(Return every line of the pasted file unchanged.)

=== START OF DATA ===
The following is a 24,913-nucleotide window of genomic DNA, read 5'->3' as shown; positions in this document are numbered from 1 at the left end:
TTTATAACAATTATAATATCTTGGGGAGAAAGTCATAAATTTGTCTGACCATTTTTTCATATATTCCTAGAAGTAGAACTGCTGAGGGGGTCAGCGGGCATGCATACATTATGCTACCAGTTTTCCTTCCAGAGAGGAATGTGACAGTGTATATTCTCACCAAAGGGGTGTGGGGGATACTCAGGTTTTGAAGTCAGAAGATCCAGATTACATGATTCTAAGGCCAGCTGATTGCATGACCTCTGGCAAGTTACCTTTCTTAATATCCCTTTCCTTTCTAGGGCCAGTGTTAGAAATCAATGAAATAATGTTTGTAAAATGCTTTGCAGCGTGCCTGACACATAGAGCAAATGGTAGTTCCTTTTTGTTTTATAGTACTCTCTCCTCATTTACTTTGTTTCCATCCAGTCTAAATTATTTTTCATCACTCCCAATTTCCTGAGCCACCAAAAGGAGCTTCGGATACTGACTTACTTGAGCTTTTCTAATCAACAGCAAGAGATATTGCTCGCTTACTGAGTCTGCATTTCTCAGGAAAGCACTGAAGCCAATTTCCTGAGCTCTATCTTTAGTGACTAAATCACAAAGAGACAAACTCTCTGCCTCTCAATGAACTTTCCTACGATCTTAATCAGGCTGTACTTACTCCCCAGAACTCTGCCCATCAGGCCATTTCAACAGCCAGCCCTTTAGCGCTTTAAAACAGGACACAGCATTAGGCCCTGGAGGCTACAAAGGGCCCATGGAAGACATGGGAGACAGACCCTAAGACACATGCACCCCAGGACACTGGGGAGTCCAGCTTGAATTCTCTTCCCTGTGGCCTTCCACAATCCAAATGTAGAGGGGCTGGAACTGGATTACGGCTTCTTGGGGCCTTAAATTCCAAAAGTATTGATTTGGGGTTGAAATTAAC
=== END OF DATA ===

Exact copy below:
The following is a 24,913-nucleotide window of genomic DNA, read 5'->3' as shown; positions in this document are numbered from 1 at the left end:
TTTATAACAATTATAATATCTTGGGGAGAAAGTCATAAATTTGTCTGACCATTTTTTCATATATTCCTAGAAGTAGAACTGCTGAGGGGGTCAGCGGGCATGCATACATTATGCTACCAGTTTTCCTTCCAGAGAGGAATGTGACAGTGTATATTCTCACCAAAGGGGTGTGGGGGATACTCAGGTTTTGAAGTCAGAAGATCCAGATTACATGATTCTAAGGCCAGCTGATTGCATGACCTCTGGCAAGTTACCTTTCTTAATATCCCTTTCCTTTCTAGGGCCAGTGTTAGAAATCAATGAAATAATGTTTGTAAAATGCTTTGCAGCGTGCCTGACACATAGAGCAAATGGTAGTTCCTTTTTGTTTTATAGTACTCTCTCCTCATTTACTTTGTTTCCATCCAGTCTAAATTATTTTTCATCACTCCCAATTTCCTGAGCCACCAAAAGGAGCTTCGGATACTGACTTACTTGAGCTTTTCTAATCAACAGCAAGAGATATTGCTCGCTTACTGAGTCTGCATTTCTCAGGAAAGCACTGAAGCCAATTTCCTGAGCTCTATCTTTAGTGACTAAATCACAAAGAGACAAACTCTCTGCCTCTCAATGAACTTTCCTACGATCTTAATCAGGCTGTACTTACTCCCCAGAACTCTGCCCATCAGGCCATTTCAACAGCCAGCCCTTTAGCGCTTTAAAACAGGACACAGCATTAGGCCCTGGAGGCTACAAAGGGCCCATGGAAGACATGGGAGACAGACCCTAAGACACATGCACCCCAGGACACTGGGGAGTCCAGCTTGAATTCTCTTCCCTGTGGCCTTCCACAATCCAAATGTAGAGGGGCTGGAACTGGATTACGGCTTCTTGGGGCCTTAAATTCCAAAAGTATTGATTTGGGGTTGAAATTAAC